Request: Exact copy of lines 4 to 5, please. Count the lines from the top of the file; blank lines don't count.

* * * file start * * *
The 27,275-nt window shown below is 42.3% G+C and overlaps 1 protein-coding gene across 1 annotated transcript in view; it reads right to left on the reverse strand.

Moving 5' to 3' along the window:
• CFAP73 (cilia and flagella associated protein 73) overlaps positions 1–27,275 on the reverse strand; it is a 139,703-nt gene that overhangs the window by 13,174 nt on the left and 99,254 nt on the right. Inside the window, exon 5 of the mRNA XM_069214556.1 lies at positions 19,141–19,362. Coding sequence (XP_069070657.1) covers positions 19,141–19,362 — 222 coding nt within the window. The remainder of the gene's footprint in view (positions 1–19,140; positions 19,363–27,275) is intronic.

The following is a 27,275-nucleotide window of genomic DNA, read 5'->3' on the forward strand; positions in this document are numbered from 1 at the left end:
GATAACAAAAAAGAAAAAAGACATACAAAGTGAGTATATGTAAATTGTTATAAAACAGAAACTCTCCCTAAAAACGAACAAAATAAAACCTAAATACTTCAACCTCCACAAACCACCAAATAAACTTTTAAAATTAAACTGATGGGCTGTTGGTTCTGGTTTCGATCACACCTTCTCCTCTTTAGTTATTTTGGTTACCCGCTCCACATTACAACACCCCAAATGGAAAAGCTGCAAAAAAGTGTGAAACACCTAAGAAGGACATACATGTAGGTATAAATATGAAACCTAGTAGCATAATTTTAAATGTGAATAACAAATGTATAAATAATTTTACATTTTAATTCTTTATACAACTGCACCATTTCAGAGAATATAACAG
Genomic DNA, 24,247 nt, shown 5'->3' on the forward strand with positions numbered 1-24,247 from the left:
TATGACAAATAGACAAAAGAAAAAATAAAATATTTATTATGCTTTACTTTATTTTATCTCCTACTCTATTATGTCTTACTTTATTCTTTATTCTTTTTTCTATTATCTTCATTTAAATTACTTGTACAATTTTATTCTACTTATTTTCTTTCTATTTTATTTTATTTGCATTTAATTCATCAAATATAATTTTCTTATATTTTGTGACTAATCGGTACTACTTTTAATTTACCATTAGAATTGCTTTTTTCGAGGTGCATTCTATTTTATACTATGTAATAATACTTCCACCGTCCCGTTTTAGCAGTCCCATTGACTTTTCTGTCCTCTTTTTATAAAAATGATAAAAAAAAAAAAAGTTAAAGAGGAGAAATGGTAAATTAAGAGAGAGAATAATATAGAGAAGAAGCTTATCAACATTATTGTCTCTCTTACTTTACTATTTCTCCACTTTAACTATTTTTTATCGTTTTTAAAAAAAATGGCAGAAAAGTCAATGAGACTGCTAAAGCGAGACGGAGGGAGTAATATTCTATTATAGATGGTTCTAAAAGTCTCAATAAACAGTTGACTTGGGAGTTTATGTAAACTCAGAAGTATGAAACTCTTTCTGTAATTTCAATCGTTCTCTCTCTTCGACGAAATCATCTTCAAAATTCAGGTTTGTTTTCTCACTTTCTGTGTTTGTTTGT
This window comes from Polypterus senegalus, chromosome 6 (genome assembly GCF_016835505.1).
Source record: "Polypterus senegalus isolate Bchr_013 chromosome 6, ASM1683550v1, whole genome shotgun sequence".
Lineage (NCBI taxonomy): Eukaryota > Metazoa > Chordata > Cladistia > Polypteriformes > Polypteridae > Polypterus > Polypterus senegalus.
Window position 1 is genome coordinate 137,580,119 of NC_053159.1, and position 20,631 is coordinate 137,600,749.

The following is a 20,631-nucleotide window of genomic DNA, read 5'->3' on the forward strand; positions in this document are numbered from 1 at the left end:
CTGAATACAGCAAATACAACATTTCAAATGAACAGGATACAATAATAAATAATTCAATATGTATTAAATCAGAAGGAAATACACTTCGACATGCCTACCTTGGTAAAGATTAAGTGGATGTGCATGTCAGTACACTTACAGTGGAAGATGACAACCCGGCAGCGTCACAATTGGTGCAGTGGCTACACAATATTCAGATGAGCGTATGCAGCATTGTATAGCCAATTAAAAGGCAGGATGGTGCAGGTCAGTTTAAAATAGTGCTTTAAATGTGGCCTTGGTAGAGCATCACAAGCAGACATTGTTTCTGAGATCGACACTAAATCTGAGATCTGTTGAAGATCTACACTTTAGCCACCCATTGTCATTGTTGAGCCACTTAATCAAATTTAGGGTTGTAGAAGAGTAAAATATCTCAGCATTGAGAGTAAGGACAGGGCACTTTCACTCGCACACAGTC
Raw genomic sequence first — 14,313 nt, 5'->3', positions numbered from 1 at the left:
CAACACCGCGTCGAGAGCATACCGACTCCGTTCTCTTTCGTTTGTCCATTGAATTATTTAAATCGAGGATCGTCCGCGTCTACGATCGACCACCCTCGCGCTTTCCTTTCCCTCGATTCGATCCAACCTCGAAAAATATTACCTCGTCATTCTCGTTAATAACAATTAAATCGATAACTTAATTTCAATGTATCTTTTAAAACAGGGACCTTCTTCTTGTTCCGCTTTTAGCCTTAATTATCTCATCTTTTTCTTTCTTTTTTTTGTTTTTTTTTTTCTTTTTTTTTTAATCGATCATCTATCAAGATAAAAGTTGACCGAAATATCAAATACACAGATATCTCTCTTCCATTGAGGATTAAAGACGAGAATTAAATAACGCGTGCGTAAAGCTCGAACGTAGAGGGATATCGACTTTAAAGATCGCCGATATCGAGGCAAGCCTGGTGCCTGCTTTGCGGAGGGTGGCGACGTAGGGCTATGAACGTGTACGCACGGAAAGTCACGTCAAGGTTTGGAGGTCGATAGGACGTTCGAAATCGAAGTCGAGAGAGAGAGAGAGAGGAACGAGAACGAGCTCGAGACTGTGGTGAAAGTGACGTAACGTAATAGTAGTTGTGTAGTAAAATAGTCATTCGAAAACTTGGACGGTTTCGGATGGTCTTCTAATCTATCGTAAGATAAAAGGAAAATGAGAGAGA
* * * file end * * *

The following is a 27,275-nucleotide window of genomic DNA, read 5'->3' on the forward strand; positions in this document are numbered from 1 at the left end:
GATAACAAAAAAGAAAAAAGACATACAAAGTGAGTATATGTAAATTGTTATAAAACAGAAACTCTCCCTAAAAACGAACAAAATAAAACCTAAATACTTCAACCTCCACAAACCACCAAATAAACTTTTAAAATTAAACTGATGGGCTGTTGGTTCTGGTTTCGATCACACCTTCTCCTCTTTAGTTATTTTGGTTACCCGCTCCACATTACAACACCCCAAATGGAAAAGCTGCAAAAAAGTGTGAAACACCTAAGAAGGACATACATGTAGGTATAAATATGAAACCTAGTAGCATAATTTTAAATGTGAATAACAAATGTATAAATAATTTTACATTTTAATTCTTTATACAACTGCACCATTTCAGAGAATATAACAG